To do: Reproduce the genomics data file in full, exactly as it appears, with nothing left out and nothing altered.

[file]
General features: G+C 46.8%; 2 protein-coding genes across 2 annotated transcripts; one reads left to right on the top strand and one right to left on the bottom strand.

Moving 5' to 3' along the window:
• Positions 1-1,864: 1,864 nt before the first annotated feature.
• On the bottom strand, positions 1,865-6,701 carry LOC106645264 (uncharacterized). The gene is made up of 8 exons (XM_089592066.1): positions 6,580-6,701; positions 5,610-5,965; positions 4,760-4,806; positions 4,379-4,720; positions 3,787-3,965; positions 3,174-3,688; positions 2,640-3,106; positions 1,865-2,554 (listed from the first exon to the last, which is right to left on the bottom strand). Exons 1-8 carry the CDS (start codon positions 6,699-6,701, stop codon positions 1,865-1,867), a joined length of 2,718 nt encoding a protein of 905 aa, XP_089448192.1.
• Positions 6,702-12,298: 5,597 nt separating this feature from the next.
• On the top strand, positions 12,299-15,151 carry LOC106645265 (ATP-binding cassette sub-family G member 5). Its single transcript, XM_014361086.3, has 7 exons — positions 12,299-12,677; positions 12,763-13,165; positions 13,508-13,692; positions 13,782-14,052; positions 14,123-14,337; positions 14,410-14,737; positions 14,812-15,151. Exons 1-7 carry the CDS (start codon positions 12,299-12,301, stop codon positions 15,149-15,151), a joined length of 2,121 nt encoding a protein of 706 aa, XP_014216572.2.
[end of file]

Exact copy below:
General features: G+C 46.8%; 2 protein-coding genes across 2 annotated transcripts; one reads left to right on the top strand and one right to left on the bottom strand.

Moving 5' to 3' along the window:
• Positions 1-1,864: 1,864 nt before the first annotated feature.
• On the bottom strand, positions 1,865-6,701 carry LOC106645264 (uncharacterized). The gene is made up of 8 exons (XM_089592066.1): positions 6,580-6,701; positions 5,610-5,965; positions 4,760-4,806; positions 4,379-4,720; positions 3,787-3,965; positions 3,174-3,688; positions 2,640-3,106; positions 1,865-2,554 (listed from the first exon to the last, which is right to left on the bottom strand). Exons 1-8 carry the CDS (start codon positions 6,699-6,701, stop codon positions 1,865-1,867), a joined length of 2,718 nt encoding a protein of 905 aa, XP_089448192.1.
• Positions 6,702-12,298: 5,597 nt separating this feature from the next.
• On the top strand, positions 12,299-15,151 carry LOC106645265 (ATP-binding cassette sub-family G member 5). Its single transcript, XM_014361086.3, has 7 exons — positions 12,299-12,677; positions 12,763-13,165; positions 13,508-13,692; positions 13,782-14,052; positions 14,123-14,337; positions 14,410-14,737; positions 14,812-15,151. Exons 1-7 carry the CDS (start codon positions 12,299-12,301, stop codon positions 15,149-15,151), a joined length of 2,121 nt encoding a protein of 706 aa, XP_014216572.2.